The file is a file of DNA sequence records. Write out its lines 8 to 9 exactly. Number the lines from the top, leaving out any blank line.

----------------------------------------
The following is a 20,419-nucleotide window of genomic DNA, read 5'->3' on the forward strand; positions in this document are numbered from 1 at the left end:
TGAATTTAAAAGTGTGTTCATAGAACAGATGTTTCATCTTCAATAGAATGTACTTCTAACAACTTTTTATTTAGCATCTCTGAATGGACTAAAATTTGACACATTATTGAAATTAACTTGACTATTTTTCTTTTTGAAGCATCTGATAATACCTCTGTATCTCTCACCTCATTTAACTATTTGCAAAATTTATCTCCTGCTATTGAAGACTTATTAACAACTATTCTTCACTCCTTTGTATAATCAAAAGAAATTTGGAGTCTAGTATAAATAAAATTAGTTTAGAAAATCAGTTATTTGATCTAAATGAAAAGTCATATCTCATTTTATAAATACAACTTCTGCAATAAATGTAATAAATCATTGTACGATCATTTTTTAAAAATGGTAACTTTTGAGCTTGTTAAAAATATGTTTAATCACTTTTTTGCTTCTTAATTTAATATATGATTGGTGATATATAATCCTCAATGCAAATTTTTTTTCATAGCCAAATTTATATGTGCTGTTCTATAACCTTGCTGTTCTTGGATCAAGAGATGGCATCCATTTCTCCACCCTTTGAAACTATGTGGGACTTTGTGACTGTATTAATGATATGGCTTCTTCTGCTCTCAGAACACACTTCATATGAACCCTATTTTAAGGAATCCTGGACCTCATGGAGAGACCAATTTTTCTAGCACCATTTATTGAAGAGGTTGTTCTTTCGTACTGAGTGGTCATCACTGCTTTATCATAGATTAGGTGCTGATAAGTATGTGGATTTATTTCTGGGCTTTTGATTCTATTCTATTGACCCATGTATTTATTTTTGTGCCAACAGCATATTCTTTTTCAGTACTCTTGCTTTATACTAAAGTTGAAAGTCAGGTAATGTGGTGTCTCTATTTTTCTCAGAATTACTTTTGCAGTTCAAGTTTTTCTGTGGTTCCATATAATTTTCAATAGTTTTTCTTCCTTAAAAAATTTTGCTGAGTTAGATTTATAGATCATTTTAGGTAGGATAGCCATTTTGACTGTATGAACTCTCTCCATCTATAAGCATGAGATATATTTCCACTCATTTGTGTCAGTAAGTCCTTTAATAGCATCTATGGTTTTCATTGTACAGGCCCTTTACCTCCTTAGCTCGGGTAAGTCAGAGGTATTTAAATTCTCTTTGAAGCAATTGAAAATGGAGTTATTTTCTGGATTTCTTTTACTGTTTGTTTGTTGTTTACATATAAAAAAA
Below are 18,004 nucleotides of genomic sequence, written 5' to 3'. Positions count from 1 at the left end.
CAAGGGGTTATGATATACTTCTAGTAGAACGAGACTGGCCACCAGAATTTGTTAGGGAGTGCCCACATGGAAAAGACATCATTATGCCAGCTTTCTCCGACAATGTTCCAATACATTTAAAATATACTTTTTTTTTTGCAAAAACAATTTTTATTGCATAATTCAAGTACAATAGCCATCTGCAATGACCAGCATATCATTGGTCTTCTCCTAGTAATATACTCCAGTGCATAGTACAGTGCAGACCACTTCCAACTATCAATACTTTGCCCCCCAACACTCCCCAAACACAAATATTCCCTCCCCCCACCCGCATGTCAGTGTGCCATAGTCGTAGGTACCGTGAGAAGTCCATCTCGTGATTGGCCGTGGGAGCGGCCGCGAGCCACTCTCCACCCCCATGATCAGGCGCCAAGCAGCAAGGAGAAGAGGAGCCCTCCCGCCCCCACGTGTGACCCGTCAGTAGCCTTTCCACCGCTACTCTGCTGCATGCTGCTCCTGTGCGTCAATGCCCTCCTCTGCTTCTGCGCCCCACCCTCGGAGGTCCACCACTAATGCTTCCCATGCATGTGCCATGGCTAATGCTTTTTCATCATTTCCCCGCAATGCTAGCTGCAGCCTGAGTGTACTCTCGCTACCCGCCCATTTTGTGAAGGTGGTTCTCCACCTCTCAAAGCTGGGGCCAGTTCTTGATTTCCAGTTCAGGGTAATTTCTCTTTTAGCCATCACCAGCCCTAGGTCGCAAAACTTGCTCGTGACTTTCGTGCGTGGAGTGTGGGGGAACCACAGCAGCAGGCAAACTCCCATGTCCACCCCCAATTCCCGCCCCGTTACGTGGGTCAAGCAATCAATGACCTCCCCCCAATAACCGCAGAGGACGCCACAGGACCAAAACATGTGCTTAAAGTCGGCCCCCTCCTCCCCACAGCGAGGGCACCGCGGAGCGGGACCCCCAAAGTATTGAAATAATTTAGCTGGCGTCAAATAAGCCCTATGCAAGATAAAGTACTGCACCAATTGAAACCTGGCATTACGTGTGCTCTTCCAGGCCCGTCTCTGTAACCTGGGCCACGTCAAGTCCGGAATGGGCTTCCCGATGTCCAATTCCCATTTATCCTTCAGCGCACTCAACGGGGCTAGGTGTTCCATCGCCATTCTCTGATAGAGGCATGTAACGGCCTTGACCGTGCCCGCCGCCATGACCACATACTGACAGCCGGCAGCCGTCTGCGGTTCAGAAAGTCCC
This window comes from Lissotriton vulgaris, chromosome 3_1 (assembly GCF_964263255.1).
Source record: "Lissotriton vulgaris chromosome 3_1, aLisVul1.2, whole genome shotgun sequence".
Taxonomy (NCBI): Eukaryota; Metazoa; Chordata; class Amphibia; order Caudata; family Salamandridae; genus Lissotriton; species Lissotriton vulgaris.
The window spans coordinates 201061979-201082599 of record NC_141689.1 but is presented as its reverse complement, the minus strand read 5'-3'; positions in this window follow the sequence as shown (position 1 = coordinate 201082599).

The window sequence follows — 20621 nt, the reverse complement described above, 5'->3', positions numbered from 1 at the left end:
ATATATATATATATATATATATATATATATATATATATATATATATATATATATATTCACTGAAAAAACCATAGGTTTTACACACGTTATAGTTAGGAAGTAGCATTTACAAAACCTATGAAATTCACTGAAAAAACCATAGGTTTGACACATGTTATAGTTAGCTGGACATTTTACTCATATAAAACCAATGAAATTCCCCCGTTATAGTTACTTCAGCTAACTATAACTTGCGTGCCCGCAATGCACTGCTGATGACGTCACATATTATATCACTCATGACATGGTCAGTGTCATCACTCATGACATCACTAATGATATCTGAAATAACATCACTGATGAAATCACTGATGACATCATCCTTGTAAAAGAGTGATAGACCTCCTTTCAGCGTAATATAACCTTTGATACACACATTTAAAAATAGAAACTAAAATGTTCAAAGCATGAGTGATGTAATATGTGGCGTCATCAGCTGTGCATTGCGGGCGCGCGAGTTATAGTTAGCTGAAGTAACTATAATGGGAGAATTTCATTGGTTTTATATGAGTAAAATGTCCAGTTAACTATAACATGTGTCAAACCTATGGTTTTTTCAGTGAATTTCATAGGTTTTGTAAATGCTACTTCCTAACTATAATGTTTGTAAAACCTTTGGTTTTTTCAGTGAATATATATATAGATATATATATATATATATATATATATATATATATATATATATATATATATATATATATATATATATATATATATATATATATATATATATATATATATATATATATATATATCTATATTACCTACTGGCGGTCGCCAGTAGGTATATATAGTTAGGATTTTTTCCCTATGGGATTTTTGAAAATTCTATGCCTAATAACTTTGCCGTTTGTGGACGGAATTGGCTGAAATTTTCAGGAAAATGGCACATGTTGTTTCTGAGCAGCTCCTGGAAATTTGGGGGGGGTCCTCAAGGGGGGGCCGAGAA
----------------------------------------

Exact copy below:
The window spans coordinates 201061979-201082599 of record NC_141689.1 but is presented as its reverse complement, the minus strand read 5'-3'; positions in this window follow the sequence as shown (position 1 = coordinate 201082599).

The window sequence follows — 20621 nt, the reverse complement described above, 5'->3', positions numbered from 1 at the left end: